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Logo For Sigmundur’s New Party Proves Entertaining

Logo For Sigmundur’s New Party Proves Entertaining

Photos by
Art Bicnick

Published October 4, 2017

Miðflokkurinn, a new party led by former Prime Minister Sigmundur Davíð Gunnlaugsson, has just unveiled their new logo, which has been met with mixed reviews.

First, there’s the logo itself, a proud Icelandic horse rearing up, with the Northern Lights in the background:

Sigmundur took to Facebook to explain the logo in his own words:

“The Icelandic horse has been with the Icelanders from the beginning. He is folkloric, and one of the symbols of the country, creating a strong connection between Icelanders and people around the world. He unites the country and the city, work and leisure. The Icelandic horse is wise and resilient. He can withstand storms and hard weather. He is very adaptable and always knows the way home. Always brings people to the end of their journey, even if the way is restrictive and long. The Icelandic horse is friendly, but can rise up on his hind legs when he needs to show his power and fearlessness.”

Reviews were mixed amongst those commenting on Sigmundur’s post, and some Icelanders have taken it upon themselves to dig deeper. It has been pointed out, for example, that the profile of the horse looks very similar to one of the top results for “horse vector” and “horse clip art” on Google Images. Icelander Viggo Jonsson pointed out another similarity: Miðflokkurinn’s logo and the origins of the Porsche logo.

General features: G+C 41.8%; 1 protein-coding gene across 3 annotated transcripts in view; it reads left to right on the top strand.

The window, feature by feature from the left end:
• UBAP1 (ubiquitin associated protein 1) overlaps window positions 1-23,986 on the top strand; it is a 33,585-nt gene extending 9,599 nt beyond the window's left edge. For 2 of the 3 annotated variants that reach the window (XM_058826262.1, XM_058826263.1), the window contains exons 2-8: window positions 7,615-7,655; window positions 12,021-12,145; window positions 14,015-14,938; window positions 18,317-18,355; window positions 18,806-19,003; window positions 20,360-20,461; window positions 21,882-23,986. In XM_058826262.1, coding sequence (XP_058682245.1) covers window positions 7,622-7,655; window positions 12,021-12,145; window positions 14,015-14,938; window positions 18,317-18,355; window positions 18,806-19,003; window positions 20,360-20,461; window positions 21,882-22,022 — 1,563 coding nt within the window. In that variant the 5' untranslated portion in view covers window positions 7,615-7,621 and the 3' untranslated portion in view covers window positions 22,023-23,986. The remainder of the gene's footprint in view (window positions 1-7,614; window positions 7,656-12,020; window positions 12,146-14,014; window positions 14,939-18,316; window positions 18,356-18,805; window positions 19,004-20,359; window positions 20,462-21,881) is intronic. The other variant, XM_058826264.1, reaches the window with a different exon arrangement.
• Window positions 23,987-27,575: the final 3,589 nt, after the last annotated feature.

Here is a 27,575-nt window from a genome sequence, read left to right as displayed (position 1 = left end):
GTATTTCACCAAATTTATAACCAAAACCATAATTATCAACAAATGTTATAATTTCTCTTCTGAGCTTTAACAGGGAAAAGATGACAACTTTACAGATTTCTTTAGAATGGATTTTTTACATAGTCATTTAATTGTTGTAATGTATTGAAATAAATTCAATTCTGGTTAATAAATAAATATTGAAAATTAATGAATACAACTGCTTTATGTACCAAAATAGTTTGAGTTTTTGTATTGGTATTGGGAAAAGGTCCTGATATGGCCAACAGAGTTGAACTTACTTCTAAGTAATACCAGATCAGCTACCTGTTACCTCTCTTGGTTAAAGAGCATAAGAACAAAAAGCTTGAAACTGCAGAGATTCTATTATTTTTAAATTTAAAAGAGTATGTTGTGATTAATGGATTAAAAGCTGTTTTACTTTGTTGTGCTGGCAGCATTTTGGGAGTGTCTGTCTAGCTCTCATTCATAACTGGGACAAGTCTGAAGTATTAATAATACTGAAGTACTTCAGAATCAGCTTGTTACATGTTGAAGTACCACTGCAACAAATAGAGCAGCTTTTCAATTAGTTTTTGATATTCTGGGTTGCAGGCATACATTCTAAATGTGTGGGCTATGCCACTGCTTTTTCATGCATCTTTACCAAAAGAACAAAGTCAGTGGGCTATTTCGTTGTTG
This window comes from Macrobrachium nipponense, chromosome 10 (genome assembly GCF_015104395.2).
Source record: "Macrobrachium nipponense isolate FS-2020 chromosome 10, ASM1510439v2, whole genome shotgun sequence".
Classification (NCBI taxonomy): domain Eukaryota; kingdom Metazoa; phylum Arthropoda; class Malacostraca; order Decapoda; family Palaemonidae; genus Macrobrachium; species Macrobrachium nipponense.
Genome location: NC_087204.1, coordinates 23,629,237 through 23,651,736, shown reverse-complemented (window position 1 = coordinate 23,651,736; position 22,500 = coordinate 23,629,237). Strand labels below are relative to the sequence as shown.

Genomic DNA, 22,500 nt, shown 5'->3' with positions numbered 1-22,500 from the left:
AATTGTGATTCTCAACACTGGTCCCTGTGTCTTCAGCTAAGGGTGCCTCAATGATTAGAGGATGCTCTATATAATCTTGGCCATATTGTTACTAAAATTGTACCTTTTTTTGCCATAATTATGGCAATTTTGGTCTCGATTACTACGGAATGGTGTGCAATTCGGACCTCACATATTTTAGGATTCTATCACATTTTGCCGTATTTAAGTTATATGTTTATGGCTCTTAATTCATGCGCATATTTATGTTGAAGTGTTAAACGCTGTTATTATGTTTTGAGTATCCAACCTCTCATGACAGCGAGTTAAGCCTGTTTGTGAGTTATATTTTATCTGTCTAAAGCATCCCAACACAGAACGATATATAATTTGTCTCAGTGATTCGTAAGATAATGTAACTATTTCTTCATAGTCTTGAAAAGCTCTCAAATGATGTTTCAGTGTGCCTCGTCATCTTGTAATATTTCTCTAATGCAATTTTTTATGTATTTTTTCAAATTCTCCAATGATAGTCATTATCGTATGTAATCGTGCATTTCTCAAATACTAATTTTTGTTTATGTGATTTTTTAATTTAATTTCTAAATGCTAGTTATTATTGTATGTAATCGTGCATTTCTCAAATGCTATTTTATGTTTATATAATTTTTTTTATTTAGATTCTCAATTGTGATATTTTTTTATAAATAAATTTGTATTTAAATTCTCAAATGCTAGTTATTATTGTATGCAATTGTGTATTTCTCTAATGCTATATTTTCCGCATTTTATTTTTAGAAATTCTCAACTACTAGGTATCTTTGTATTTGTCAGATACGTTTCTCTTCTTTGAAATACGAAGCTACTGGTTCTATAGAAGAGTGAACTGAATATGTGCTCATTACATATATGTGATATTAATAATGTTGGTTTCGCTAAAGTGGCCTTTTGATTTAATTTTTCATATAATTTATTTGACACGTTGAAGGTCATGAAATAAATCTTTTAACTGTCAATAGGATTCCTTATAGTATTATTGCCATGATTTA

As this article details, the Porsche crest “was based on the coat of arms of the Free People’s State of Württemberg of former Weimar Germany. As the cars were made in Stuttgart, the Stuttgart coat of arms was placed in the middle as an inescutcheon.” That transformation can be seen here:

The comparisons between the Stuttgart crest from 1938 and Miðflokkurinn’s logo become more apparent when scaled to approximate size:

Whether Miðflokkurinn’s logo was taken directly from Porsche, a Google search for horse clip art, or the crest of 1938 Stuttgart is unknown, but the similarities have nonetheless proven entertaining to Icelanders today.


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